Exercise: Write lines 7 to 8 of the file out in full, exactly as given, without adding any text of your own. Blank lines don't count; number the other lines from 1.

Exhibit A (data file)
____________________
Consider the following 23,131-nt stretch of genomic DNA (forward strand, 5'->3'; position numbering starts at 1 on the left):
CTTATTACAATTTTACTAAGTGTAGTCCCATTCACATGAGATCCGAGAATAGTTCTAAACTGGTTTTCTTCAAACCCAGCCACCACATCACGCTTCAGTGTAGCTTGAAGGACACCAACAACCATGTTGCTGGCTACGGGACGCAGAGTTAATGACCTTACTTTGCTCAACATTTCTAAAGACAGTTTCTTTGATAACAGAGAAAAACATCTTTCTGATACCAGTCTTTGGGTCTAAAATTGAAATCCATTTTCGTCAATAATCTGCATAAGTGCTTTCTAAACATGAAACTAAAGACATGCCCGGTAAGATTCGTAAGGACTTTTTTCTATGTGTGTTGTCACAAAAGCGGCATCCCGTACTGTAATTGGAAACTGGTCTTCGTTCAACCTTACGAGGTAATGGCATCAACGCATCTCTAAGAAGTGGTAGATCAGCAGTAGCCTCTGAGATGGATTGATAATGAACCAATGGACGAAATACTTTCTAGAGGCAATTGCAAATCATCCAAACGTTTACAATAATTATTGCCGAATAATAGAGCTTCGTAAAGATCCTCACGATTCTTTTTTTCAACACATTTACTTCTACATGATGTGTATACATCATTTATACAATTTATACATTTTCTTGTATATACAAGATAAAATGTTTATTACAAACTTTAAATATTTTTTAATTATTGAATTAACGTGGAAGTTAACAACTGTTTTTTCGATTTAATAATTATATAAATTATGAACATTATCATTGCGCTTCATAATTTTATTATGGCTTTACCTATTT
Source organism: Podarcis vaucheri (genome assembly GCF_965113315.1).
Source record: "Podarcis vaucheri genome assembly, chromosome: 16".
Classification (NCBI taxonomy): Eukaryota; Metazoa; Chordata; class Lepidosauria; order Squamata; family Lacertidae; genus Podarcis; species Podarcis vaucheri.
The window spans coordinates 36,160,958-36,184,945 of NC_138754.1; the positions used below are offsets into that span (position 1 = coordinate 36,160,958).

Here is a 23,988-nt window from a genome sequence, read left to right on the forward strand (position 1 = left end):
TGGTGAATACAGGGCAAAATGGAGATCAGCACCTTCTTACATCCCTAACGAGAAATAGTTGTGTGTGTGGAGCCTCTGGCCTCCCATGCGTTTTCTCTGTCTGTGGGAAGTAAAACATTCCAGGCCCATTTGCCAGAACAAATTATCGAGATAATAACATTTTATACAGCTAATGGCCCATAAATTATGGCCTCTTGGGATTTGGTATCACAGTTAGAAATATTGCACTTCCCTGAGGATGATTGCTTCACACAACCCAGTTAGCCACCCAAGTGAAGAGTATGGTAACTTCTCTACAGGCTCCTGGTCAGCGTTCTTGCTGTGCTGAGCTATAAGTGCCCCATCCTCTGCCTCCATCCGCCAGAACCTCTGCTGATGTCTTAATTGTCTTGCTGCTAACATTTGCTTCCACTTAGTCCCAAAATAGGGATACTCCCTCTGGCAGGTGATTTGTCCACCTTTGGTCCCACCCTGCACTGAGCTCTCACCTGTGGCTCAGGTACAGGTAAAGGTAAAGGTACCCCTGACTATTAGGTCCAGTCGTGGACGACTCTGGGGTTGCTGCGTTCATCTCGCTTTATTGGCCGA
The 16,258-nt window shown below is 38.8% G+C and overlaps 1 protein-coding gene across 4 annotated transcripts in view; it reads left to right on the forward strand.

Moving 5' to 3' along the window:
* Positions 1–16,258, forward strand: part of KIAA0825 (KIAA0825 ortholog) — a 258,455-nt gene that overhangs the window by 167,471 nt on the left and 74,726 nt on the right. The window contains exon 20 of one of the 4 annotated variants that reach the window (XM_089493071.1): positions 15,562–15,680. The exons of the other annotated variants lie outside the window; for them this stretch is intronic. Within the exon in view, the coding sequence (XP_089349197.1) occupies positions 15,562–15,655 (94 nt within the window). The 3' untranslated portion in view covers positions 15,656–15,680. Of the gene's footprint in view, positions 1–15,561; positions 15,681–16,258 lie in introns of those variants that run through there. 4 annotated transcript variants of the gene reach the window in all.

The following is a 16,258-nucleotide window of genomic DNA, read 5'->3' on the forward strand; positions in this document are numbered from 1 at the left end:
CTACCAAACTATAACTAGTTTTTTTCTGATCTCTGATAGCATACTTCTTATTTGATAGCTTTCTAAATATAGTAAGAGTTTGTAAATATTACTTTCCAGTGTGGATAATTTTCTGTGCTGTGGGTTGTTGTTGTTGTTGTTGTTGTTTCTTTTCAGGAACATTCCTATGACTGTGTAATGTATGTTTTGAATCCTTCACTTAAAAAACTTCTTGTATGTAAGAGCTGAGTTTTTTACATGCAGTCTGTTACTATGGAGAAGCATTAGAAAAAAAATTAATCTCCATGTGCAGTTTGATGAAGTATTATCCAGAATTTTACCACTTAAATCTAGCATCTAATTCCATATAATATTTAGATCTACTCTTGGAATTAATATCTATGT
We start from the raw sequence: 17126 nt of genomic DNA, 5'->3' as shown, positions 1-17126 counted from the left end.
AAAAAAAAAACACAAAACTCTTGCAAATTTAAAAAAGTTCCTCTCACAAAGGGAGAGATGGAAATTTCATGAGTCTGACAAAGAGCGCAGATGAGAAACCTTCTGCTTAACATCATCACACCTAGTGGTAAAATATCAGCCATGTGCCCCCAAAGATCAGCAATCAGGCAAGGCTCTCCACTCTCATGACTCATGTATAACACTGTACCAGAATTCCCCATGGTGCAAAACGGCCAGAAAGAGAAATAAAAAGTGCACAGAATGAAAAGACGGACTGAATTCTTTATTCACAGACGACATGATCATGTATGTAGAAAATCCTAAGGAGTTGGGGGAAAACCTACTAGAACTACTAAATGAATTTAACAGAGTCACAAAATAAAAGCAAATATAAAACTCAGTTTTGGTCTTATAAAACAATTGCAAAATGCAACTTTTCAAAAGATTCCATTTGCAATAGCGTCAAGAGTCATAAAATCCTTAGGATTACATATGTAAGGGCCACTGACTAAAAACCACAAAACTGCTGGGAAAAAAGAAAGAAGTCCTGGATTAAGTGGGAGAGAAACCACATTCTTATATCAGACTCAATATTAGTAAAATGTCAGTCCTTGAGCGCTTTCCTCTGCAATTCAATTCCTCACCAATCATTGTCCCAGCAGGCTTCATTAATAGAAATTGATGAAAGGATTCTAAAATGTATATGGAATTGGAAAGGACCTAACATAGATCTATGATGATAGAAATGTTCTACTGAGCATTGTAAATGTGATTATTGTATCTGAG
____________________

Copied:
Here is a 23,988-nt window from a genome sequence, read left to right on the forward strand (position 1 = left end):
TGGTGAATACAGGGCAAAATGGAGATCAGCACCTTCTTACATCCCTAACGAGAAATAGTTGTGTGTGTGGAGCCTCTGGCCTCCCATGCGTTTTCTCTGTCTGTGGGAAGTAAAACATTCCAGGCCCATTTGCCAGAACAAATTATCGAGATAATAACATTTTATACAGCTAATGGCCCATAAATTATGGCCTCTTGGGATTTGGTATCACAGTTAGAAATATTGCACTTCCCTGAGGATGATTGCTTCACACAACCCAGTTAGCCACCCAAGTGAAGAGTATGGTAACTTCTCTACAGGCTCCTGGTCAGCGTTCTTGCTGTGCTGAGCTATAAGTGCCCCATCCTCTGCCTCCATCCGCCAGAACCTCTGCTGATGTCTTAATTGTCTTGCTGCTAACATTTGCTTCCACTTAGTCCCAAAATAGGGATACTCCCTCTGGCAGGTGATTTGTCCACCTTTGGTCCCACCCTGCACTGAGCTCTCACCTGTGGCTCAGGTACAGGTAAAGGTAAAGGTACCCCTGACTATTAGGTCCAGTCGTGGACGACTCTGGGGTTGCTGCGTTCATCTCGCTTTATTGGCCGA